Infant feeding practices and later parent-reported feeding difficulties: a systematic review

Nutr Rev. 2021 Oct 11;79(11):1236-1258. doi: 10.1093/nutrit/nuaa135.


Context: Early feeding practices may influence the acceptance of new foods and contribute to the development of feeding difficulties later in childhood.

Objective: The aim of this systematic review was to evaluate the association of breastfeeding duration, timing of complementary feeding introduction, and feeding techniques with feeding difficulties or their subtypes, namely picky or fussy eating, food refusal, and food neophobia, in children older than 1 year of age.

Data sources: Guidance from the Cochrane Collaboration and the Centre for Reviews and Dissemination was followed. MEDLINE, Embase, and PsycINFO databases were searched up to December 2019. Additionally, references from included articles were screened.

Study selection: Interventional and observational studies were eligible. Of the 3653 records obtained after the search strategy was applied, 21 observational studies (cohort, case-control, cross-sectional), many with important methodological limitations, and 1 randomized controlled trial were included.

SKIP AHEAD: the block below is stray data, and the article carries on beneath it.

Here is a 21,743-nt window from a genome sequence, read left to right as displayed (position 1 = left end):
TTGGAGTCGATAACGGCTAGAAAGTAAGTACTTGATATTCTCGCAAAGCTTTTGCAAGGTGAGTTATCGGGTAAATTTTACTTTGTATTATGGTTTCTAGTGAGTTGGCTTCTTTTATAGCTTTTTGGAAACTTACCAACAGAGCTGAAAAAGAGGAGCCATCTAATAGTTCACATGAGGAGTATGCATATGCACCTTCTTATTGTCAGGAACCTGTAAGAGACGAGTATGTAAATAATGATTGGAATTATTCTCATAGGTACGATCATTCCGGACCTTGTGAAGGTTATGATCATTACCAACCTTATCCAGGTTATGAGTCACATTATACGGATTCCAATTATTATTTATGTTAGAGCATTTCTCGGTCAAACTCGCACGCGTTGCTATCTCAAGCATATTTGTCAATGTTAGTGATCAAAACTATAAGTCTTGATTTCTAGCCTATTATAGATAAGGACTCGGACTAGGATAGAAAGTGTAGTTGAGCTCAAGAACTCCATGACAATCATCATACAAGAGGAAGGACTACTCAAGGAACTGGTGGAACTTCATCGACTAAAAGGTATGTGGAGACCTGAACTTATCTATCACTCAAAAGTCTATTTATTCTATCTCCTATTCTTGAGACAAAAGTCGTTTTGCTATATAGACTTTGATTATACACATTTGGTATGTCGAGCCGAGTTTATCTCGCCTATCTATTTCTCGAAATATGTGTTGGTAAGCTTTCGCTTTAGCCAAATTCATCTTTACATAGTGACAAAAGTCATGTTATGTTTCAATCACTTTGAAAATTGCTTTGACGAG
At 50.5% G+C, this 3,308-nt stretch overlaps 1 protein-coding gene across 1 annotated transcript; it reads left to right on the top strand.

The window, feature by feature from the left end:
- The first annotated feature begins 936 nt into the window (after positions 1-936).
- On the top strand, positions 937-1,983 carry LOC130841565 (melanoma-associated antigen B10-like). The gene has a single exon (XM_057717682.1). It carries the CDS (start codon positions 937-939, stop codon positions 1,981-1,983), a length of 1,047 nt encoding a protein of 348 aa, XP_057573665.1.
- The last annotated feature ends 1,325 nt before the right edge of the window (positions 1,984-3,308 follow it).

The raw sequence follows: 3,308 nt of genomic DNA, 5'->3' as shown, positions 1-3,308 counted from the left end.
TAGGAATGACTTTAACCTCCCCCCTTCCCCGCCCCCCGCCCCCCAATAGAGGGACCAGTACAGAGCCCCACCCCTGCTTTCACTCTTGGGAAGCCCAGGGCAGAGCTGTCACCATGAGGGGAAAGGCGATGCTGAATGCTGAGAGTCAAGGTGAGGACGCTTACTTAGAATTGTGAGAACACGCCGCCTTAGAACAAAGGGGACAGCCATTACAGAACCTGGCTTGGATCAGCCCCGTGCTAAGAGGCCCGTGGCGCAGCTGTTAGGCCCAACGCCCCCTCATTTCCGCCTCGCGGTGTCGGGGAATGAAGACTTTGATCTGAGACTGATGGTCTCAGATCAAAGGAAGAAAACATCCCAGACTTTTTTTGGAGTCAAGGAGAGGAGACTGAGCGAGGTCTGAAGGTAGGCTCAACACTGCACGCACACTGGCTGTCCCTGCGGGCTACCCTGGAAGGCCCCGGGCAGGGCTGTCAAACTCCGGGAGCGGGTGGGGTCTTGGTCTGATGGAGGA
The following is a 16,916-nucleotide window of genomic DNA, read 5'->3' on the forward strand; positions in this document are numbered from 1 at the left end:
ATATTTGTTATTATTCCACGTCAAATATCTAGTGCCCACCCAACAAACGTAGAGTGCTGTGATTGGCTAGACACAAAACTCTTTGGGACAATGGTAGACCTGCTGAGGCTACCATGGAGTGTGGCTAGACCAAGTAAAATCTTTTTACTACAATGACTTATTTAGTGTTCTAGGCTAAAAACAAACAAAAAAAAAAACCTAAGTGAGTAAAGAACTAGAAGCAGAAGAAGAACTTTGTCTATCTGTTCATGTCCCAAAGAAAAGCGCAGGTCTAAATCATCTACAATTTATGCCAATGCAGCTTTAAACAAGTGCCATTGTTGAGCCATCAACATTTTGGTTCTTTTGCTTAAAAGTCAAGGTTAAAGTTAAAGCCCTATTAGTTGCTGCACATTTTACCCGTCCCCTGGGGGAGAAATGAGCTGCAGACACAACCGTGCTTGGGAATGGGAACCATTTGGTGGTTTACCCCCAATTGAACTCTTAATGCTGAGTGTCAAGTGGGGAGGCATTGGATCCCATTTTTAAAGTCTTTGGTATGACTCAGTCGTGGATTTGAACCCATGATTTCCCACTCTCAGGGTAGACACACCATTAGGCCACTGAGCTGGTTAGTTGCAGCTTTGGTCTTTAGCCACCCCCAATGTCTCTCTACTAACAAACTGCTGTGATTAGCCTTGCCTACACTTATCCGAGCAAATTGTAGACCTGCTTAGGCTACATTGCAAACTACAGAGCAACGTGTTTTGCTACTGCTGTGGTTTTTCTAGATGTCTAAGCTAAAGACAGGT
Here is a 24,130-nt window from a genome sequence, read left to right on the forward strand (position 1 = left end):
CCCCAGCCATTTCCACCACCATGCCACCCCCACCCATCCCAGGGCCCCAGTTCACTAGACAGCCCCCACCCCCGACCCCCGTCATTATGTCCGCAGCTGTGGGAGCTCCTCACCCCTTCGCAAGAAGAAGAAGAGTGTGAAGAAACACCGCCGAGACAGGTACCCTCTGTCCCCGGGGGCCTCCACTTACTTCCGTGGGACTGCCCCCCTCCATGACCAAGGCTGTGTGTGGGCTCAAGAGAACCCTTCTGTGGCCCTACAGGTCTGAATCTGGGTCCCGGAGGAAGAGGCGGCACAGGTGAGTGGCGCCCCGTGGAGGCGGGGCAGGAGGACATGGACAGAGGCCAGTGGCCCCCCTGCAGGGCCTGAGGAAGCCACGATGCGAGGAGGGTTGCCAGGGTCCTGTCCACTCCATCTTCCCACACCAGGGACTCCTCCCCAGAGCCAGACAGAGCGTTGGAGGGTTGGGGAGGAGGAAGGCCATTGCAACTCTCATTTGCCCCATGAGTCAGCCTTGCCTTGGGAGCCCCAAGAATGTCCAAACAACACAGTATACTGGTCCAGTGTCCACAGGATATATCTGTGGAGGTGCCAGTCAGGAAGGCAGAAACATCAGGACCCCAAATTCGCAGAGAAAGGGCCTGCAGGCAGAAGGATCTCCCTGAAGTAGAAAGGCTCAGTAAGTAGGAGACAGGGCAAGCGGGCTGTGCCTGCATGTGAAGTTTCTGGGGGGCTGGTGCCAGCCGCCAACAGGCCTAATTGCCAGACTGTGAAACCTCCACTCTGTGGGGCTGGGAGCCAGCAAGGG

Data extraction: Three authors extracted data independently.

Results: Results were synthesized narratively. Twelve observational studies assessed the association of breastfeeding duration with parent-reported feeding difficulties. Longer duration of breastfeeding tended to be associated with fewer childhood feeding problems in the majority of studies, but the differences were often small and not significant. Eight observational studies that examined the timing of complementary feeding introduction in relation to parent-reported feeding difficulties showed inconsistent results. Baby-led weaning, as compared with spoon-feeding, was significantly associated with less fussiness at age 12 to 36 months in 1 of 5 studies.

Conclusions: This review showed no strong evidence to support the hypothesis that early feeding practices contribute significantly to specific parent-reported feeding difficulties in children older than 1 year of age. Additional methodologically rigorous studies are needed to confirm these findings.

Systematic review registration: PROSPERO registration number CRD42018115792.

Keywords: breastfeeding: feeding difficulties; complementary feeding; picky eating; systematic review.

Publication types

  • Systematic Review

MeSH terms

  • Breast Feeding*
  • Child
  • Child, Preschool
  • Cross-Sectional Studies
  • Feeding Behavior*
  • Female
  • Humans
  • Infant
  • Infant Nutritional Physiological Phenomena
  • Parents